It appears we’re back at it again, with the fighting stuff.
I’ve blabbered on about this on several occasions here but it seems like we need a bit of a refresher based on some recent events.
Last week, a player in the American Hockey League, Kale Kessy was knocked unconscious and stretchered off the ice after a fight. Calls to ban fighting from hockey, along with those clamouring for it to continue, because of the essential role it plays in helping the players “police themselves” (and other reasons) also reverberated across hockey circles.
That was combined with what was supposed to be a discussion about banning fighting entirely in the Quebec Major Junior Hockey League, one of three leagues under the CHL umbrella.
Late last week, the QMJHL team representatives decided that they were unable to reach a consensus about fighting, so they delayed a decision on the ban until August.
“Whether we ban fighting outright or simply impose stricter penalties for fighting, those were the elements that made our debate very nuanced today,” said QMJHL commissioner Gilles Courteau told the Canadian Press at the time. “It’s been a long time since we’ve had a discussion like that.
“This is a very sensitive matter. Everyone wants to understand it to the fullest. This is not a debate we’re taking lightly. We have to reach a decision at some point, for sure.”
That to be sure, would be an unpopular decision. But not unwise.
Am I anti-fighting you ask? More pro protecting the brains of young teenagers who I’m sure would love to have a long life ahead of them.
Listen, fighting doesn’t happen all that much anymore, so whatever the leagues have done so far is working. Along with suspensions if a player reaches a certain number of fights or linesmen jumping in early, the game has somewhat organically weeded out fighting. At the pro-level, there are fewer fights. Kids, see less of it, they don’t fight in minor hockey, so they don’t really see the need for it at the CHL level.
According to a story by Josh Horton of the Everett Daily Herald, the numbers back this up. In the 2016-17 WHL season up to mid-February, there were 559 fighting majors. This season, only 383 through that same period, down about 31 per cent.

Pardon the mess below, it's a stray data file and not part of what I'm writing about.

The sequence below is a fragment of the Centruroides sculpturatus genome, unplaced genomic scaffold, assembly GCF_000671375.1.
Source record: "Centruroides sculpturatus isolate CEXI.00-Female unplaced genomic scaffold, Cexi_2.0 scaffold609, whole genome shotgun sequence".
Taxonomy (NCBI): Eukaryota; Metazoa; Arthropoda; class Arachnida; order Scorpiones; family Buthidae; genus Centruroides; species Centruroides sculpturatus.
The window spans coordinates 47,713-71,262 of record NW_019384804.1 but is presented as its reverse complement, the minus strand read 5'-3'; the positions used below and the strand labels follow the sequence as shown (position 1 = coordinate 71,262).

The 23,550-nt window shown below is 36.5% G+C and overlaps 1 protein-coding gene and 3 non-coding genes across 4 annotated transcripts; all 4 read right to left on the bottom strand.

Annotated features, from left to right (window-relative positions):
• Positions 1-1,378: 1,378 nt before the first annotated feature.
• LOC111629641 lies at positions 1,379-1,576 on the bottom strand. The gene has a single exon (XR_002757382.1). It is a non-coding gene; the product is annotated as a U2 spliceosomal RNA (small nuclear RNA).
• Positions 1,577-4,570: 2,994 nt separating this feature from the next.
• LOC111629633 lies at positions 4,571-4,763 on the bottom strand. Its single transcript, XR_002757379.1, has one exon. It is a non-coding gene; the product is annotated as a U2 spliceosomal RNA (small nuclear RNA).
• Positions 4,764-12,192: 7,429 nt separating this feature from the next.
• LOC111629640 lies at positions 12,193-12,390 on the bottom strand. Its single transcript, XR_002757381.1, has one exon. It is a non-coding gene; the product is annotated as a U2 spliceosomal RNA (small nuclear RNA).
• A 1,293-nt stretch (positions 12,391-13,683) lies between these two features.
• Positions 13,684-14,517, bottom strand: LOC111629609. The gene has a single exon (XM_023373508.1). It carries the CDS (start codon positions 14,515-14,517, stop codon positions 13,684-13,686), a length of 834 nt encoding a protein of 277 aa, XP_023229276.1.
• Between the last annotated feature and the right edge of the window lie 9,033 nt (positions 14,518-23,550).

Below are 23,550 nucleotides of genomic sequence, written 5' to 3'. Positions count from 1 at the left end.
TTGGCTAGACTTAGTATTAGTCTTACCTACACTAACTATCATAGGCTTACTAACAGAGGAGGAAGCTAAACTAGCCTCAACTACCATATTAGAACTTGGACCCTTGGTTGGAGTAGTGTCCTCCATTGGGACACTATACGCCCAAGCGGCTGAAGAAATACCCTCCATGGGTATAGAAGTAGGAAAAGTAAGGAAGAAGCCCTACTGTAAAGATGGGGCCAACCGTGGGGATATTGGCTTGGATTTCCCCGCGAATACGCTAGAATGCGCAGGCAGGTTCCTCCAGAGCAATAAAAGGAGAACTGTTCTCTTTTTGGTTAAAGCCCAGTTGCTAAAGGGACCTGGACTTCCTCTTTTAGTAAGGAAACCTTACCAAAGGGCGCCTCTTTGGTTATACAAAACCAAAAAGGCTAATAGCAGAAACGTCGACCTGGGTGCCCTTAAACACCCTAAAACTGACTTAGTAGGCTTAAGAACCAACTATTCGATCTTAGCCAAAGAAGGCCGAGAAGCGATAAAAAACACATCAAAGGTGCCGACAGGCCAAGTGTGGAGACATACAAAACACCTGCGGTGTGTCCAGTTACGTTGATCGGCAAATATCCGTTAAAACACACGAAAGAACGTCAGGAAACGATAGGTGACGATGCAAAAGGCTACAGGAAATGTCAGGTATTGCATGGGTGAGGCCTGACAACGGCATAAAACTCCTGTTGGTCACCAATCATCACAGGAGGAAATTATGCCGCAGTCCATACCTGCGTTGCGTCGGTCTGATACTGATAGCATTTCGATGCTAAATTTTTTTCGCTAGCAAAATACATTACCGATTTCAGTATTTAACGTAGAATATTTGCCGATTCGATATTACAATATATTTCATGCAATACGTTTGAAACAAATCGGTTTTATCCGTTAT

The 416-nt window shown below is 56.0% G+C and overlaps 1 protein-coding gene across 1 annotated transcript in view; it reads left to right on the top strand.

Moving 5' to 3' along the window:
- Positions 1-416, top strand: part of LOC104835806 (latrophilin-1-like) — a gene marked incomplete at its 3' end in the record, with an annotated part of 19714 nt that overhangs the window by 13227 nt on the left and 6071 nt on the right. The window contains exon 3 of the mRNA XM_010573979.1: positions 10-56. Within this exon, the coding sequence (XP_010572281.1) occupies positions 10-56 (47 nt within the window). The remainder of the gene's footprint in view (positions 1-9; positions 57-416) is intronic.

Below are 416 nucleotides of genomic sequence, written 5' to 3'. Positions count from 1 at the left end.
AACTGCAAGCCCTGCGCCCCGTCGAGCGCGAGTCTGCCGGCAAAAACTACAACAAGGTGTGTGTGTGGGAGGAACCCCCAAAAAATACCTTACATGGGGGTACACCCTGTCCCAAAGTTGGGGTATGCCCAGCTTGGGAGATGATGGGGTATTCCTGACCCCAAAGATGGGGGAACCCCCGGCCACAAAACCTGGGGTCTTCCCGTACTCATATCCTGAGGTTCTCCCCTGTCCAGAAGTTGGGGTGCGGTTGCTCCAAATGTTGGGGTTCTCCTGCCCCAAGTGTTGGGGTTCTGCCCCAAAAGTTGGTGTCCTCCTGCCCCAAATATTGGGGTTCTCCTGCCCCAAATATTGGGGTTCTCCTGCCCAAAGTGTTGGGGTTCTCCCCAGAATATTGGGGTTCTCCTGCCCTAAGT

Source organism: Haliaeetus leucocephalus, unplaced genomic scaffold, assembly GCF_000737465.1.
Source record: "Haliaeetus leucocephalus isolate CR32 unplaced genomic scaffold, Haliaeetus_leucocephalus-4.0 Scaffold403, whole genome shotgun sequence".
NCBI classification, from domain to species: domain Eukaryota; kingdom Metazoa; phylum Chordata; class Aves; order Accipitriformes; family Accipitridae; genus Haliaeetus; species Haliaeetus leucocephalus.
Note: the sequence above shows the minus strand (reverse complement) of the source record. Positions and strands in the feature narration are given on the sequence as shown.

One of the major arguments I’ve heard from players over my time covering the sport is that stick work becomes nearly nonsensical in leagues where there is no fighting, such as the NCAA and USports.
I would counter that by saying that a slash to the leg is far less harmful to a player’s long term health than two or three punches to the head. But I get it.
Which is also the problem, is the players still like or see the need for it. At the NHL level, players will defend fighting until the end of the earth, despite seeing the deadly consequences it has had for fighters who took their own lives like Derek Boogard, Wade Belak and Rick Rypien.
That echoes all the way through the hockey community.
Also, when an entire arena is screaming “fight, fight, fight” at a pair of 16-year-olds, what choice do they have? The game and the culture of it, in that instance, is not protecting them.
That player may get the standing ovation of his life if he knocks down an opposing player. They don’t have the foresight to imagine what their lives will look like if they start fighting on a regular basis, only that it gets their team and the fans behind them at that moment.
So instead, the adults in the room need to protect teenagers from themselves.
I think the best way to curb fighting even further, without an outright ban would be a game misconduct for any fight. It already happens in minor hockey.
Because, in the heat of the moment, knowing you only have to sit for five minutes isn’t a deterrent. Sitting for a full game and maybe risk losing your spot in the lineup, has the potential to cause an extra second of thought and potentially avoiding a disaster scenario.
In the instance where a player thinks a teammate was the victim of a cheap shot and justice wasn’t served, I don’t love to see a fight, but I get it. A harsher penalty, but not an outright ban allows room for that. That number of fights would likely plummet again.
We will never have the old days of two or more line brawls a night with the penalty box overflowing, but hopefully, down the road players will weigh the risk and let fighting go the way of the dodo bird. Until them, it’s up to the adults to nudge them in the right direction.